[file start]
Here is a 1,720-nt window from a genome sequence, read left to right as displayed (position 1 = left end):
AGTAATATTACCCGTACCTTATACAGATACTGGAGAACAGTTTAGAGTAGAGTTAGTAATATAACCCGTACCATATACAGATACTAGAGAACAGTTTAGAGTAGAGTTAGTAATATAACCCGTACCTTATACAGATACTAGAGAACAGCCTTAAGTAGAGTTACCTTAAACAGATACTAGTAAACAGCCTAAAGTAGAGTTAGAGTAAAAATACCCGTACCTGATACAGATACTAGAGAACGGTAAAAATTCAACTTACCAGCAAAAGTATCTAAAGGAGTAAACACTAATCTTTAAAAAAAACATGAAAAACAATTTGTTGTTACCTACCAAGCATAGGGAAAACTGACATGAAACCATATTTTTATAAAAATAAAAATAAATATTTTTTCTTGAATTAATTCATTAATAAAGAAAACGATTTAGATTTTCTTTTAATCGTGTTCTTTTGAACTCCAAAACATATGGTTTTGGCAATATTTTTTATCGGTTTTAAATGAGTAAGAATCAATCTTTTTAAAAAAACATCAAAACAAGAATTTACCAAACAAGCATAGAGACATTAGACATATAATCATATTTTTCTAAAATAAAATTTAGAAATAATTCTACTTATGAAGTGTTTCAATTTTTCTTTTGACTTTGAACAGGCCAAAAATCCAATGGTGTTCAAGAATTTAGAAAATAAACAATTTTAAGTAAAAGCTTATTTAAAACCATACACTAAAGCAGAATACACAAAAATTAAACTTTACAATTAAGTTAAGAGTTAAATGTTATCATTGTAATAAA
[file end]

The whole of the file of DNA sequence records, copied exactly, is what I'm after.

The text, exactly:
Here is a 1,720-nt window from a genome sequence, read left to right as displayed (position 1 = left end):
AGTAATATTACCCGTACCTTATACAGATACTGGAGAACAGTTTAGAGTAGAGTTAGTAATATAACCCGTACCATATACAGATACTAGAGAACAGTTTAGAGTAGAGTTAGTAATATAACCCGTACCTTATACAGATACTAGAGAACAGCCTTAAGTAGAGTTACCTTAAACAGATACTAGTAAACAGCCTAAAGTAGAGTTAGAGTAAAAATACCCGTACCTGATACAGATACTAGAGAACGGTAAAAATTCAACTTACCAGCAAAAGTATCTAAAGGAGTAAACACTAATCTTTAAAAAAAACATGAAAAACAATTTGTTGTTACCTACCAAGCATAGGGAAAACTGACATGAAACCATATTTTTATAAAAATAAAAATAAATATTTTTTCTTGAATTAATTCATTAATAAAGAAAACGATTTAGATTTTCTTTTAATCGTGTTCTTTTGAACTCCAAAACATATGGTTTTGGCAATATTTTTTATCGGTTTTAAATGAGTAAGAATCAATCTTTTTAAAAAAACATCAAAACAAGAATTTACCAAACAAGCATAGAGACATTAGACATATAATCATATTTTTCTAAAATAAAATTTAGAAATAATTCTACTTATGAAGTGTTTCAATTTTTCTTTTGACTTTGAACAGGCCAAAAATCCAATGGTGTTCAAGAATTTAGAAAATAAACAATTTTAAGTAAAAGCTTATTTAAAACCATACACTAAAGCAGAATACACAAAAATTAAACTTTACAATTAAGTTAAGAGTTAAATGTTATCATTGTAATAAA